Magazine Subscriptions Survey Reveals Nation's Reading Habits

The results of the largest ever survey of UK magazine subscribers have revealed that when it comes to taking time out to enjoy our favourite magazines, our resting places are certainly not confined to the sofa.

The survey by magazine subscriptions web site revealed that our favourite reading place is the bedroom, with more than half (52 per cent) of people opting for some bed time reading. Almost a third (30 per cent) say they retreat to the smallest room in the house and read their magazine in the loo! Parents say they grab the chance to catch up on the latest news while waiting to collect their children from school or classes, while Dads say they like to get some peace and quiet in the shed!

It seems banishing bathroom boredom with a favourite magazine may be a very British habit, with only one in 10 (12 per cent) of readers outside the UK stating the toilet is a favourite reading place.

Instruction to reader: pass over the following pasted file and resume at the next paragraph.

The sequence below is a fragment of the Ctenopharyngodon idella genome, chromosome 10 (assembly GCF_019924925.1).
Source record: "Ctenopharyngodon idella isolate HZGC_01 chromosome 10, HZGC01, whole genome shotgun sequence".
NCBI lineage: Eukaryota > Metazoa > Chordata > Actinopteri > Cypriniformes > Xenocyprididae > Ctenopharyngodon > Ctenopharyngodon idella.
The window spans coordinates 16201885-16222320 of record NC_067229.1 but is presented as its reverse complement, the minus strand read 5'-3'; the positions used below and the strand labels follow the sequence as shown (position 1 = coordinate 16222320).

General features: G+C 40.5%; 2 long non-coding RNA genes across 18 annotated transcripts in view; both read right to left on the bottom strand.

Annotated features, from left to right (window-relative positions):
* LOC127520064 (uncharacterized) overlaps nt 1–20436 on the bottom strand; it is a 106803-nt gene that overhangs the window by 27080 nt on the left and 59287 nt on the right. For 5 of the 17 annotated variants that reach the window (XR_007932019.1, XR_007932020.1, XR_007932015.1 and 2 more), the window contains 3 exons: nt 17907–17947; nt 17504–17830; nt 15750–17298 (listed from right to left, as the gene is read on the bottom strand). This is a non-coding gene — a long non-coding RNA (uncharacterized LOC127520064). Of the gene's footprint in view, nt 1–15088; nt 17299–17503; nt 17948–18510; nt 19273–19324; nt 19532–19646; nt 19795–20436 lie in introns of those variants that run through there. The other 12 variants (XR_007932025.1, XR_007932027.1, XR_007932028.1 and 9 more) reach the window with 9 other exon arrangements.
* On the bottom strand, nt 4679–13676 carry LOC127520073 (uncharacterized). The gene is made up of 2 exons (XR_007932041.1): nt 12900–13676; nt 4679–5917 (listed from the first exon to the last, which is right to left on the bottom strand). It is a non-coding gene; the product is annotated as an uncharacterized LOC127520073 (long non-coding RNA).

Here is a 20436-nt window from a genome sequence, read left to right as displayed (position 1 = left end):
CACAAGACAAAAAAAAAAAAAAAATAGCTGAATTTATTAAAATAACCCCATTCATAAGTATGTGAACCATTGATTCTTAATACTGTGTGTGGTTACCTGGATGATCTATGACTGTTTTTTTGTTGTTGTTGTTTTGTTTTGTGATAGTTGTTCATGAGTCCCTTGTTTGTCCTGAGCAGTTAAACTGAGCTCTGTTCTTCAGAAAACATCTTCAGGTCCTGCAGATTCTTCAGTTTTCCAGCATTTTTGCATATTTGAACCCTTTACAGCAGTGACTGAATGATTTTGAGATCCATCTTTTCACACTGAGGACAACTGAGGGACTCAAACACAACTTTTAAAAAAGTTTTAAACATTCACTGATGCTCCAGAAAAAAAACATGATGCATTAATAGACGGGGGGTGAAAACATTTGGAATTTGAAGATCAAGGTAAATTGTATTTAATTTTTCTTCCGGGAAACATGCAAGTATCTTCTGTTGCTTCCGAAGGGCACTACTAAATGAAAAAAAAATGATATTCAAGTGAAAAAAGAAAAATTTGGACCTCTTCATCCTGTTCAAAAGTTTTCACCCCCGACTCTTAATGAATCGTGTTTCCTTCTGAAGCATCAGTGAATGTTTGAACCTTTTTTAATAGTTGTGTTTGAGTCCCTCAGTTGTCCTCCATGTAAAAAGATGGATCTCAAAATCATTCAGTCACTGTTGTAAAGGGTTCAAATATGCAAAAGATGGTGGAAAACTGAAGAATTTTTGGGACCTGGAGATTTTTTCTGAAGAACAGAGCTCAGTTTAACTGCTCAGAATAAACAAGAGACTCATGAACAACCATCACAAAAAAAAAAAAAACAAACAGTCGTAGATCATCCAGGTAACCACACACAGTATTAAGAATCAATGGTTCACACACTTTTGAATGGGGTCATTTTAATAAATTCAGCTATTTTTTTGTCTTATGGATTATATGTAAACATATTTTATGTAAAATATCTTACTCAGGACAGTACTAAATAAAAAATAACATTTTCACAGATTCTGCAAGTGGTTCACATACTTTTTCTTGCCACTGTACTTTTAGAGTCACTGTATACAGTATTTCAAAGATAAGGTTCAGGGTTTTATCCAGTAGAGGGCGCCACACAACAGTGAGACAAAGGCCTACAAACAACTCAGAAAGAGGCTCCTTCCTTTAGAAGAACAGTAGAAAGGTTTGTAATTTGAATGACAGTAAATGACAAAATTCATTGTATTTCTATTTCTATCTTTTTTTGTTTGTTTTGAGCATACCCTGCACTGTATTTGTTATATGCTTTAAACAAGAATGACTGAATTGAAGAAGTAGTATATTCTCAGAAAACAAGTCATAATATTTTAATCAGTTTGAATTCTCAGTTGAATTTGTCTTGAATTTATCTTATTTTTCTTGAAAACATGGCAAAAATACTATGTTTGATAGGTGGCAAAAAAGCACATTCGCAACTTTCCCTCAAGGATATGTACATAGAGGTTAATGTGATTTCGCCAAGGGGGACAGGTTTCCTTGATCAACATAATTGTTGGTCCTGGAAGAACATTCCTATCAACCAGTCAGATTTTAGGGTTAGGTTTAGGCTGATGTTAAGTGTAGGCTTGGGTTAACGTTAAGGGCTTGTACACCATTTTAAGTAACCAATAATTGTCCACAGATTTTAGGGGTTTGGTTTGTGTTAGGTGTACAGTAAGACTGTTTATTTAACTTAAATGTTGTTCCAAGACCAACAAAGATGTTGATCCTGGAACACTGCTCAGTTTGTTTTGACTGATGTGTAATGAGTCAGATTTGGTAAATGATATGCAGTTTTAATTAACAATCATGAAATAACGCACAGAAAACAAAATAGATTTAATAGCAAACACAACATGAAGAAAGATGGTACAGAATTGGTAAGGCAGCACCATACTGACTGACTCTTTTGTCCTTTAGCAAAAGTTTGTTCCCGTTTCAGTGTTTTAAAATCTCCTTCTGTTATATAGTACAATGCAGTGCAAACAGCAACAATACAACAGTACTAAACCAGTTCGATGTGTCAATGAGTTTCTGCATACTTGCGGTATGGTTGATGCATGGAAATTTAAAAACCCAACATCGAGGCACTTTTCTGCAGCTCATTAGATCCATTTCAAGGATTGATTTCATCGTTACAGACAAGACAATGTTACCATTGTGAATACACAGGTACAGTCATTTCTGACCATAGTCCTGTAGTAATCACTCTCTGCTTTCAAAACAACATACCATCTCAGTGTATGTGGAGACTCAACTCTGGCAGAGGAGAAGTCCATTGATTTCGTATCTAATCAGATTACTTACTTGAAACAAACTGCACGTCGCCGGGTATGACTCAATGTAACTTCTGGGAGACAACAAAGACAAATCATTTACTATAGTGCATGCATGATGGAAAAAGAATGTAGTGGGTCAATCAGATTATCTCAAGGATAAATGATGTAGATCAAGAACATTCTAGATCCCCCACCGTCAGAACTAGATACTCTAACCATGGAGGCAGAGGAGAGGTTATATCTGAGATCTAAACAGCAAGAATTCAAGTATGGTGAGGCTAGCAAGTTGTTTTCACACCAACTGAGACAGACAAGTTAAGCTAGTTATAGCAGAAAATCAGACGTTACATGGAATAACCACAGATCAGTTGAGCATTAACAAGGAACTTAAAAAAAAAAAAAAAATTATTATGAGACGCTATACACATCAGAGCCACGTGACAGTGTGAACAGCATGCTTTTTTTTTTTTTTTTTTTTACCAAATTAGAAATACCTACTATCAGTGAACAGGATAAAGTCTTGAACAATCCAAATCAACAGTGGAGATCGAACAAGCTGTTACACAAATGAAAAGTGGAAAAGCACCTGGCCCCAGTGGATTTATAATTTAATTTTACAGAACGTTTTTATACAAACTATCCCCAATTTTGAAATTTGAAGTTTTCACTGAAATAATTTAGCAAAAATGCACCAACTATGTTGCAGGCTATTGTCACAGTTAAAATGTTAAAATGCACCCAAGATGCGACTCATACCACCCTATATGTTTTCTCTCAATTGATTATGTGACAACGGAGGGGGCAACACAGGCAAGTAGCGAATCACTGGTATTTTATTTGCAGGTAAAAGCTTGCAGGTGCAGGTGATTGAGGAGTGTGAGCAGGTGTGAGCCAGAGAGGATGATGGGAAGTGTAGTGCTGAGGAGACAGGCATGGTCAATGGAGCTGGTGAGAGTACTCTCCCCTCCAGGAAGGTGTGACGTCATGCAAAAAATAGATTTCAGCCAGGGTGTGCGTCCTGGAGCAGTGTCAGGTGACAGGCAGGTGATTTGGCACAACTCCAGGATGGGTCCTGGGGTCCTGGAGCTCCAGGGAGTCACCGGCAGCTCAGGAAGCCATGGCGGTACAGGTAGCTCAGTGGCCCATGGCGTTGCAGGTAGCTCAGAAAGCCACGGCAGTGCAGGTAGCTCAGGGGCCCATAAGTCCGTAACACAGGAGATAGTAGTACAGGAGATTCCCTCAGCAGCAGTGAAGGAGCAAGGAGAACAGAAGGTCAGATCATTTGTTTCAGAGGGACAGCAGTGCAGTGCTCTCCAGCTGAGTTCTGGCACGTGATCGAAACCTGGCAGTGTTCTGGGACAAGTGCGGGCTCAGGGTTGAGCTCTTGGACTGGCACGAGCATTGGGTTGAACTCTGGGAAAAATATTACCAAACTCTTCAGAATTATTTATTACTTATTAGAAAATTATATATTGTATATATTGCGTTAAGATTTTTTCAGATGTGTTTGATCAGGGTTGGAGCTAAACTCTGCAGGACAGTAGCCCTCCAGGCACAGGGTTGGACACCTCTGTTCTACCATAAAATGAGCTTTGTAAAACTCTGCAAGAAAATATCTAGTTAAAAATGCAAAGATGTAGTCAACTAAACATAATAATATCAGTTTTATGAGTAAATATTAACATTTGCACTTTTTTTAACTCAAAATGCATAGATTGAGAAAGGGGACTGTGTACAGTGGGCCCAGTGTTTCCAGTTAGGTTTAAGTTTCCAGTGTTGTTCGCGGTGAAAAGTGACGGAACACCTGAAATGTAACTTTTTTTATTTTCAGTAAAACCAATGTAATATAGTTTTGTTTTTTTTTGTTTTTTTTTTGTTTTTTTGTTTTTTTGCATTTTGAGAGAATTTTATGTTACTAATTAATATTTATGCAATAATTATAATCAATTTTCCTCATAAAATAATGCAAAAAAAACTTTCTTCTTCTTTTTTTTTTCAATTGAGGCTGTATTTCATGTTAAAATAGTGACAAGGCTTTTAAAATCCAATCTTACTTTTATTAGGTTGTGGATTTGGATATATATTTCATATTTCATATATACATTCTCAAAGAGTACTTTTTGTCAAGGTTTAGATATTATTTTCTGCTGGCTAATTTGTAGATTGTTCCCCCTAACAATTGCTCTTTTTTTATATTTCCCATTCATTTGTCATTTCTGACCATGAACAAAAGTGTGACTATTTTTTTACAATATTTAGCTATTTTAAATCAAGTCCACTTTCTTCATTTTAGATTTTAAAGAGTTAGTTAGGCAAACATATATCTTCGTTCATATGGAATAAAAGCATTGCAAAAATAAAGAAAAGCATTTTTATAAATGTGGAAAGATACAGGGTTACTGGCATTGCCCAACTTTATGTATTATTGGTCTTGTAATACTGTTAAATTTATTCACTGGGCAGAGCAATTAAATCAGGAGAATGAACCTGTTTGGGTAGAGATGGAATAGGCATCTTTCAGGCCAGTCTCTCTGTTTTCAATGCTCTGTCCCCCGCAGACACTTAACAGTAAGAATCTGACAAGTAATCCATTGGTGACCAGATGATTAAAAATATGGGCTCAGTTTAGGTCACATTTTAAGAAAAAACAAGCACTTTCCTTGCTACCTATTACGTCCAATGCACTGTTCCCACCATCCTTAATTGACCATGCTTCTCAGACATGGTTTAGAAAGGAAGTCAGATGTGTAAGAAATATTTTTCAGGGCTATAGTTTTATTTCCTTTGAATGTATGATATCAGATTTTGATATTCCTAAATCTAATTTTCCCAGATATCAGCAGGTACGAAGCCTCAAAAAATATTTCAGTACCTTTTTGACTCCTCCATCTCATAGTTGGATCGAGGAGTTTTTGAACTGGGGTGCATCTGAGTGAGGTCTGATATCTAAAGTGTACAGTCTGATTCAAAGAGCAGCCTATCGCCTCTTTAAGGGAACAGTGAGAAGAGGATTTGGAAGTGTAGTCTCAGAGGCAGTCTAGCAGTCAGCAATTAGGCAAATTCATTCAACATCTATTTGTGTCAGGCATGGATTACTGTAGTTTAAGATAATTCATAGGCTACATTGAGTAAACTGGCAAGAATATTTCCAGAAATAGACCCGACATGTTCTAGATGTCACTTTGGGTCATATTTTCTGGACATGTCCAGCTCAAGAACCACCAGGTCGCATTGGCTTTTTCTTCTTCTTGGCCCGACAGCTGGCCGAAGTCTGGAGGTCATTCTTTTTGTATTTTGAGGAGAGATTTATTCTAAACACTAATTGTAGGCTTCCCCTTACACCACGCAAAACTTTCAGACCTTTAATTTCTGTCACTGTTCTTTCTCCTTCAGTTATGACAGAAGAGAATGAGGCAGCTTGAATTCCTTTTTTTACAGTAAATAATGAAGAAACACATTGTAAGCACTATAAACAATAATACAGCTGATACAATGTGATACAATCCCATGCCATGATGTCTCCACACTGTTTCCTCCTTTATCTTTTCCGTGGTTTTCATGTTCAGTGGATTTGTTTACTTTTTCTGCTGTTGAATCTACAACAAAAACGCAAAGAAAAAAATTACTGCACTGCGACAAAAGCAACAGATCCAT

Women's magazines were the clear winner of the title of favourite subscription - proving to be by far the most popular topic amongst the four million subscribers surveyed. There's also no place like home with house and home titles second on subscribers lists, followed closely by computers, cars and country titles.

When it comes to sport people across England, Scotland and Northern Ireland are certainly football crazy with football titles proving twice as popular as rugby. Readers in Wales defy this trend however, with sports fans there twice as likely to subscribe to rugby magazines.